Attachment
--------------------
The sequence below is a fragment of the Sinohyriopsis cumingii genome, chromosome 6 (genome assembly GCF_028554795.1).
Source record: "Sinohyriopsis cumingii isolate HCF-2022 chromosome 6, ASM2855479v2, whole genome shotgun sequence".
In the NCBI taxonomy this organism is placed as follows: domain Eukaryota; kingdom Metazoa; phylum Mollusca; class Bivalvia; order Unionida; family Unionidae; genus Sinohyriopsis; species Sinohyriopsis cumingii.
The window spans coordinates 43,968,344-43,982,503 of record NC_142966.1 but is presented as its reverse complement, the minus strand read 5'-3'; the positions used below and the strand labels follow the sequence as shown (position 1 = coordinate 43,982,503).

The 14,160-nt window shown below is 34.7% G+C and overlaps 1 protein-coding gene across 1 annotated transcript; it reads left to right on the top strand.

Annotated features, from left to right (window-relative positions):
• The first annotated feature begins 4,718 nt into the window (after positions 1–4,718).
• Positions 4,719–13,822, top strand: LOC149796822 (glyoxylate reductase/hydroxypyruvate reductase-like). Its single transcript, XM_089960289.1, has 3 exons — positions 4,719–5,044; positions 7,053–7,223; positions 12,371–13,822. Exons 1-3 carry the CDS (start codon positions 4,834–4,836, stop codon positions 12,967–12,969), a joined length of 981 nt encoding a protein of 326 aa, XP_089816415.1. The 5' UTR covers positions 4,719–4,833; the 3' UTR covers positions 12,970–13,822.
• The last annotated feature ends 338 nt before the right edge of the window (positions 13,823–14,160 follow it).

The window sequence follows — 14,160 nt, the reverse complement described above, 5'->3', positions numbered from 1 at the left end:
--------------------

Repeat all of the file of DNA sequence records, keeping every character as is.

The sequence below is a fragment of the Sinohyriopsis cumingii genome, chromosome 6 (genome assembly GCF_028554795.1).
Source record: "Sinohyriopsis cumingii isolate HCF-2022 chromosome 6, ASM2855479v2, whole genome shotgun sequence".
In the NCBI taxonomy this organism is placed as follows: domain Eukaryota; kingdom Metazoa; phylum Mollusca; class Bivalvia; order Unionida; family Unionidae; genus Sinohyriopsis; species Sinohyriopsis cumingii.
The window spans coordinates 43,968,344-43,982,503 of record NC_142966.1 but is presented as its reverse complement, the minus strand read 5'-3'; the positions used below and the strand labels follow the sequence as shown (position 1 = coordinate 43,982,503).

The 14,160-nt window shown below is 34.7% G+C and overlaps 1 protein-coding gene across 1 annotated transcript; it reads left to right on the top strand.

Annotated features, from left to right (window-relative positions):
• The first annotated feature begins 4,718 nt into the window (after positions 1–4,718).
• Positions 4,719–13,822, top strand: LOC149796822 (glyoxylate reductase/hydroxypyruvate reductase-like). Its single transcript, XM_089960289.1, has 3 exons — positions 4,719–5,044; positions 7,053–7,223; positions 12,371–13,822. Exons 1-3 carry the CDS (start codon positions 4,834–4,836, stop codon positions 12,967–12,969), a joined length of 981 nt encoding a protein of 326 aa, XP_089816415.1. The 5' UTR covers positions 4,719–4,833; the 3' UTR covers positions 12,970–13,822.
• The last annotated feature ends 338 nt before the right edge of the window (positions 13,823–14,160 follow it).

The window sequence follows — 14,160 nt, the reverse complement described above, 5'->3', positions numbered from 1 at the left end: